One of Us

Batman and Robin in the Batmobile

Batman and Robin in the Batmobile

As the only pure human, Batman represents us in a world of superpeople.  So why does he need to go so dark to do what he needs to do?  Moreover, what does it say about us that he needs to be so dark for us to accept him as a relevant hero?

The Batman of the ’60s didn’t have armor.  He wore bright clothing and drove around in a convertible with his teenage sidekick.  He made jokes.  He spent his money on expensive cars and state-of-the-art technology like Shark Repellant.

Shark Repellant

Shark Repellant

He didn’t need any help winning fights.  Going dark didn’t help with that.  It’s probably the opposite.  Try convincing someone today that the modern Batman could take down the Hulk.

Batman beats the Hulk

Old School Batman beats the Hulk

So What Changed?

We did.  The last fifty years has shown us some pretty harsh truths about our world.  Wars.  International Terrorism.  Pervasive Economic Greed and Instability.  All of these things existed before, but are now a daily part of our lives thanks to the global network of cameras and information that are nearly impossible to ignore.

Somewhere along the line we stopped believing in Shark Repellant.  The convertible Batmobile was fine until snipers rose out of solely military use and into our collective awareness.  Soon, a man in grey and blue tights looked small compared to the problems we saw.

So Because We Changed, Batman Changed Too.

Dark Knight Returns

Dark Knight Returns

First came Frank Miller’s Dark Knight Returns (1986), the story of an aging Bruce Wayne and how he deals with the way the world is turning out.  This story didn’t take place in the regular Batman world.  It was a possible future, one way that the character could turn out.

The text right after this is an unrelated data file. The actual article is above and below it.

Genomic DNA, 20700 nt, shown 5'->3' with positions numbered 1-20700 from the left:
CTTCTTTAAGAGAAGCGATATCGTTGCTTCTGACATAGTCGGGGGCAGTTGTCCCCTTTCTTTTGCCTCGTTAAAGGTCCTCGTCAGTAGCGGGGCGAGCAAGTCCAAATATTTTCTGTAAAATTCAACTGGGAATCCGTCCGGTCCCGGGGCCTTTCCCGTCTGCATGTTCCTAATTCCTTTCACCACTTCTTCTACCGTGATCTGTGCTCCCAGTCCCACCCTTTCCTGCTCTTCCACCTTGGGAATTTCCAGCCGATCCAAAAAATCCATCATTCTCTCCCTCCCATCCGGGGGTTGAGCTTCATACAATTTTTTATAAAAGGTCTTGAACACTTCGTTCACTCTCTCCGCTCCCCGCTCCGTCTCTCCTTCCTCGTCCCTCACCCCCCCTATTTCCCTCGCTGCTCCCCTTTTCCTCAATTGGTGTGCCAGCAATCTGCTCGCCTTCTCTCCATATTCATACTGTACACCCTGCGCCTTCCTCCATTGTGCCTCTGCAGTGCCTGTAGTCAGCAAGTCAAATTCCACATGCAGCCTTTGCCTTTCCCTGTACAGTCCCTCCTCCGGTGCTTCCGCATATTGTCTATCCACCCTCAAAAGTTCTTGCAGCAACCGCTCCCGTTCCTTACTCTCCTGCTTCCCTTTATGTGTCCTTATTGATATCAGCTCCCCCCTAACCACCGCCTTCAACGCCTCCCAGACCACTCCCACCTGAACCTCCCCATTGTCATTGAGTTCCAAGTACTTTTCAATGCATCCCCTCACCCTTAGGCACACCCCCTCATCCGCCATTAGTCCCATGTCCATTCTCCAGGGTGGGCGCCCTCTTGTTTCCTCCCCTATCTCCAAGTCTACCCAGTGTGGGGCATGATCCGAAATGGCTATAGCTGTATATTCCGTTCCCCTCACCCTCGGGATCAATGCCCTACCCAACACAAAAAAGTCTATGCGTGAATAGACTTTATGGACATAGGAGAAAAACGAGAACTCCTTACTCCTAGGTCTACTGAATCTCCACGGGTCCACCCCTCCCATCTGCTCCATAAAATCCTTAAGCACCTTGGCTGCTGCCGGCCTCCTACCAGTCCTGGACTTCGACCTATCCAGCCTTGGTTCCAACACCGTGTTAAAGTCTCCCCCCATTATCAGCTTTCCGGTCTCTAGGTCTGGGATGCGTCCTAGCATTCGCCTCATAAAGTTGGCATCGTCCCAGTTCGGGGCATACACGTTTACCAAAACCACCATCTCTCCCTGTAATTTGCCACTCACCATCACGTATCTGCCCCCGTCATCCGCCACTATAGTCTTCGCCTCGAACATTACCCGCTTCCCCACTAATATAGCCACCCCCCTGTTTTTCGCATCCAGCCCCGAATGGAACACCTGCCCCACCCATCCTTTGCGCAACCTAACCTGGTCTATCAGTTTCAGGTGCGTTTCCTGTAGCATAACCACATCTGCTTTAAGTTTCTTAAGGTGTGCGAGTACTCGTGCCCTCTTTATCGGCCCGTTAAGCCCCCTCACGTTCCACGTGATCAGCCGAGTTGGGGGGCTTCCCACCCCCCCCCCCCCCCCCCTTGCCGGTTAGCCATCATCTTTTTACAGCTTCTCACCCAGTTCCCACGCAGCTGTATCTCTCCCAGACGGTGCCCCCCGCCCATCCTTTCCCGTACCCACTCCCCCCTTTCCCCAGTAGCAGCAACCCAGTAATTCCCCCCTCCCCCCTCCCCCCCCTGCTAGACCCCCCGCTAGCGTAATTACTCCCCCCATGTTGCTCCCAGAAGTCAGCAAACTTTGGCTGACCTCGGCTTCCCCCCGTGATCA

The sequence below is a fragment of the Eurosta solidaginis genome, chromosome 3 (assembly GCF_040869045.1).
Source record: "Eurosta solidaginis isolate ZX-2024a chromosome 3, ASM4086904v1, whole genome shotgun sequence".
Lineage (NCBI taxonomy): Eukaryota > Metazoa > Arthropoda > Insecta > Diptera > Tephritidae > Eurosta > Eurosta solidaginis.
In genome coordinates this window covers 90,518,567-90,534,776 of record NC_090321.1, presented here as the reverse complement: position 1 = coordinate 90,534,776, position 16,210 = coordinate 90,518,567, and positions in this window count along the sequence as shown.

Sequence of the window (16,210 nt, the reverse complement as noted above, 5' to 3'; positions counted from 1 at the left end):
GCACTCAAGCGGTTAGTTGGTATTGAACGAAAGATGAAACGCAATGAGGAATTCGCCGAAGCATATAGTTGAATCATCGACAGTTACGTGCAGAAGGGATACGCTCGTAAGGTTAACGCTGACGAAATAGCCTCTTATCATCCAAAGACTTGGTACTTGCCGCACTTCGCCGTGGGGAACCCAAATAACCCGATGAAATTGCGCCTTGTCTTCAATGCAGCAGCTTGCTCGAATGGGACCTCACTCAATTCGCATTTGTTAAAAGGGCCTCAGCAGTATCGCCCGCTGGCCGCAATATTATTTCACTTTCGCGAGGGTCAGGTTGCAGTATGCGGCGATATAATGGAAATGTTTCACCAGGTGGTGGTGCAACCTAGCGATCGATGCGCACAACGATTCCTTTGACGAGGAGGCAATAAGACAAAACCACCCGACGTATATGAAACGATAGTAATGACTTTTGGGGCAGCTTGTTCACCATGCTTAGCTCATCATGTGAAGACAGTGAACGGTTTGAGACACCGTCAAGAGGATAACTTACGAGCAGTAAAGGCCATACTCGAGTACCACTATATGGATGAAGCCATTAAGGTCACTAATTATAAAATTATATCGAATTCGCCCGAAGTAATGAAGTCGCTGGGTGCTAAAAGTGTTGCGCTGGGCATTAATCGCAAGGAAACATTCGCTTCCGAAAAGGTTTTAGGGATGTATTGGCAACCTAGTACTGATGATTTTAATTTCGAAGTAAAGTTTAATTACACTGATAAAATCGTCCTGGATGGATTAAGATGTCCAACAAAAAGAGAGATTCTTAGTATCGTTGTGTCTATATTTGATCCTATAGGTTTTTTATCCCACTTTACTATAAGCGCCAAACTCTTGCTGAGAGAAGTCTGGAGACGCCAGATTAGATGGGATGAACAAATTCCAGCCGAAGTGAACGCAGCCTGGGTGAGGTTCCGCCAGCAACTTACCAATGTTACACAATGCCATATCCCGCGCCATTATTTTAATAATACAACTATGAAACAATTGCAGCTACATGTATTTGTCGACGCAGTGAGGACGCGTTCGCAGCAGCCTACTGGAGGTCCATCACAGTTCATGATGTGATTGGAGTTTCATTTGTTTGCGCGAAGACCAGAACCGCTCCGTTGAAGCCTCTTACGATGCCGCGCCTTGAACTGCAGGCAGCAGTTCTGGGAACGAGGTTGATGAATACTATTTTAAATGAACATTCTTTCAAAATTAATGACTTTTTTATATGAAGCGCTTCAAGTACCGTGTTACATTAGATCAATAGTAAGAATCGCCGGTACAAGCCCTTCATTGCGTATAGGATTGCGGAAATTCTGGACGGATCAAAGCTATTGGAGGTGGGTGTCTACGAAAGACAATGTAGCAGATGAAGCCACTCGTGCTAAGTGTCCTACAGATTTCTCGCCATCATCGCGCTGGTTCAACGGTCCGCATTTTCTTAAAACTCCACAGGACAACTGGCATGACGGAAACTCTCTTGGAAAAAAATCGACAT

We liked it.  It changed our view of Batman.  He became colder and more detached.  We liked it so much that we began to take things from him, most notably Robin.  A Death in the Family (1988-1989) gave us the chance to tear a piece off of Batman and we took it with glee.  DC let fans vote whether to kill off the current Robin.  We did, permanently darkening Batman.

Tim Burton's Batman

Tim Burton’s Batman

Also in 1989, Tim Burton directed the first Batman feature film since Adam West wore the costume.  The tone was dark and Batman was in an all black armored suit.  He was a fierce and humorless fighter and we couldn’t get enough of it.

The Jokes were gone.  Batman became an overworked and under supported shell of himself.  Even after training a new Robin, he was still driving himself past his limits.  One villain caught on to this and exploited his weakness.  In Knightfall (1993-1994), Bane broke the Batman we knew once and for all.

Bane Confronts Batman

Bane Confronts Batman

Bane Breaks Batman

Bane Breaks Batman

He came back as something different.  Batman is now someone who we consider believable.  He is aggressive.  He is armored.  He is unwilling (or unable) to make friends.  He drives a tank and has extensive training.  He has access to technology that keeps him ahead of his friends and foes.

The Modern Batman

The Modern Batman

He’s More Cynical, Like Us.

The weird part is that we like him better this way.

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One thought on “Why did Batman have to go so dark? Answer: We became cynical.

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